On Thursday three bills designed to address the housing shortage by reducing delays in the permits required for home construction passed an NC House committee. HB 332, which drew the most questions, would let local governments contract with private companies to conduct inspections on multifamily housing, potentially reducing significant permit delays. HB 320 would streamline inspection roles so that it’s not always required for both a code inspector and a building inspector to inspect a building. HB 252 would allow developers building across city and county boundary lines to work with one city or county rather than all.
Health Care Policy
On Thursday the NC House passed Medicaid expansion. The vote, which lasted only two minutes, saw every Democrat and 46 Republicans voting yes. Governor Cooper’s signature will make North Carolina the 40th state to approve Medicaid expansion, which will go into effect if the budget passes.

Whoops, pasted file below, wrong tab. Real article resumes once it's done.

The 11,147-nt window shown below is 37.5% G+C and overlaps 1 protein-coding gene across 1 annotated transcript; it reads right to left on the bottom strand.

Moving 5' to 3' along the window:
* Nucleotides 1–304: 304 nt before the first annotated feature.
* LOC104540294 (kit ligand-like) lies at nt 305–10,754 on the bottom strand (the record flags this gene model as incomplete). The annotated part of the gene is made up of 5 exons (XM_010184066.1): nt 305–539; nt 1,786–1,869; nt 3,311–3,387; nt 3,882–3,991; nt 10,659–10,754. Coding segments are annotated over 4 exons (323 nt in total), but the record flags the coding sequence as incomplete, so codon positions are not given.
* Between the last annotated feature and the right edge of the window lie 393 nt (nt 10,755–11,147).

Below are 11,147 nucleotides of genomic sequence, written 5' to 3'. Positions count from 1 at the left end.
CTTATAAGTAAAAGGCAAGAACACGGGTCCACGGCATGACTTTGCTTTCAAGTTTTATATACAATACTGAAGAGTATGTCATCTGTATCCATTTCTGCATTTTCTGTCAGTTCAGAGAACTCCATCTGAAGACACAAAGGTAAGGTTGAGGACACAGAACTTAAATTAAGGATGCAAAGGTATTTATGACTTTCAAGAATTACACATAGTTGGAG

A bipartisan bill filed earlier this month, HB346 (=SB296), “would allow Blue Cross and Blue Shield of North Carolina to transfer at least some assets to a new nonprofit holding company that could operate without many regulatory constraints imposed by state law.” [Source: BusinessNC, 3/13/2023] (NB: While this bill has bipartisan support, the NC Justice Center opposes it. Their information sheet on it is here.)
Gun Violence Prevention
On Friday Governor Cooper vetoed a bill that would repeal pistol permit regulations. SB 41 would allow purchase of pistols without permission from sheriffs, and Cooper had previously vetoed a version of the bill in 2021. Given that the bill passed with the support of three House Democrats, the NCGA may be able to overturn Cooper’s veto.